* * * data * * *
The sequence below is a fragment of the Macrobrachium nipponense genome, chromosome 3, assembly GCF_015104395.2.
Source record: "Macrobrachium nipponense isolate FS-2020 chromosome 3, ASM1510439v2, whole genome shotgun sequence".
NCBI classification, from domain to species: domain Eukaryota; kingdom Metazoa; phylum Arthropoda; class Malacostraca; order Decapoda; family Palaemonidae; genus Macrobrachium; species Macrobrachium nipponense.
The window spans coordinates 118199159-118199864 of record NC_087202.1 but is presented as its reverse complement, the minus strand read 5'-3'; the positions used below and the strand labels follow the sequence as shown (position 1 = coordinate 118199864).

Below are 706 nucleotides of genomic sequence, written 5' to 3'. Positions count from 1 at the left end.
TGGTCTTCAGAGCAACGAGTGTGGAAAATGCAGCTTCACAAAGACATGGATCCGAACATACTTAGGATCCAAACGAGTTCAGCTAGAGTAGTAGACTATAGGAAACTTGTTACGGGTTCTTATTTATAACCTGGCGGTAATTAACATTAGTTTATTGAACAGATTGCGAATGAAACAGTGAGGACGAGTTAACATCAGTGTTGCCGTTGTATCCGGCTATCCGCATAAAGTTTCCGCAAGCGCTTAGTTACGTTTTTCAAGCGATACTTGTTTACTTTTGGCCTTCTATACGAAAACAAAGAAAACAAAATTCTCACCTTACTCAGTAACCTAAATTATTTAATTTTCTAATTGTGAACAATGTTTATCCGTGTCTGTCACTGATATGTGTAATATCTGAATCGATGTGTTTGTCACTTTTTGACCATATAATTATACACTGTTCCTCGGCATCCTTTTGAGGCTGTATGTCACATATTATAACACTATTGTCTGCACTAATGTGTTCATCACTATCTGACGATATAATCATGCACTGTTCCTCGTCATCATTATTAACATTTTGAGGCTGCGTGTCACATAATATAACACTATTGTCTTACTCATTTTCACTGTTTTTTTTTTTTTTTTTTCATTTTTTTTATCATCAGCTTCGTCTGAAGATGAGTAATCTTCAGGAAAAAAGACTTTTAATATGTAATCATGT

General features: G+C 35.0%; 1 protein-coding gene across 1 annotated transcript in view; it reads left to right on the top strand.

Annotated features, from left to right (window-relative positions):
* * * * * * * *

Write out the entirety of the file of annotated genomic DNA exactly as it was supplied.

The sequence below is a fragment of the Macrobrachium nipponense genome, chromosome 3, assembly GCF_015104395.2.
Source record: "Macrobrachium nipponense isolate FS-2020 chromosome 3, ASM1510439v2, whole genome shotgun sequence".
NCBI classification, from domain to species: domain Eukaryota; kingdom Metazoa; phylum Arthropoda; class Malacostraca; order Decapoda; family Palaemonidae; genus Macrobrachium; species Macrobrachium nipponense.
The window spans coordinates 118199159-118199864 of record NC_087202.1 but is presented as its reverse complement, the minus strand read 5'-3'; the positions used below and the strand labels follow the sequence as shown (position 1 = coordinate 118199864).

Below are 706 nucleotides of genomic sequence, written 5' to 3'. Positions count from 1 at the left end.
TGGTCTTCAGAGCAACGAGTGTGGAAAATGCAGCTTCACAAAGACATGGATCCGAACATACTTAGGATCCAAACGAGTTCAGCTAGAGTAGTAGACTATAGGAAACTTGTTACGGGTTCTTATTTATAACCTGGCGGTAATTAACATTAGTTTATTGAACAGATTGCGAATGAAACAGTGAGGACGAGTTAACATCAGTGTTGCCGTTGTATCCGGCTATCCGCATAAAGTTTCCGCAAGCGCTTAGTTACGTTTTTCAAGCGATACTTGTTTACTTTTGGCCTTCTATACGAAAACAAAGAAAACAAAATTCTCACCTTACTCAGTAACCTAAATTATTTAATTTTCTAATTGTGAACAATGTTTATCCGTGTCTGTCACTGATATGTGTAATATCTGAATCGATGTGTTTGTCACTTTTTGACCATATAATTATACACTGTTCCTCGGCATCCTTTTGAGGCTGTATGTCACATATTATAACACTATTGTCTGCACTAATGTGTTCATCACTATCTGACGATATAATCATGCACTGTTCCTCGTCATCATTATTAACATTTTGAGGCTGCGTGTCACATAATATAACACTATTGTCTTACTCATTTTCACTGTTTTTTTTTTTTTTTTTTCATTTTTTTTATCATCAGCTTCGTCTGAAGATGAGTAATCTTCAGGAAAAAAGACTTTTAATATGTAATCATGT

General features: G+C 35.0%; 1 protein-coding gene across 1 annotated transcript in view; it reads left to right on the top strand.

Annotated features, from left to right (window-relative positions):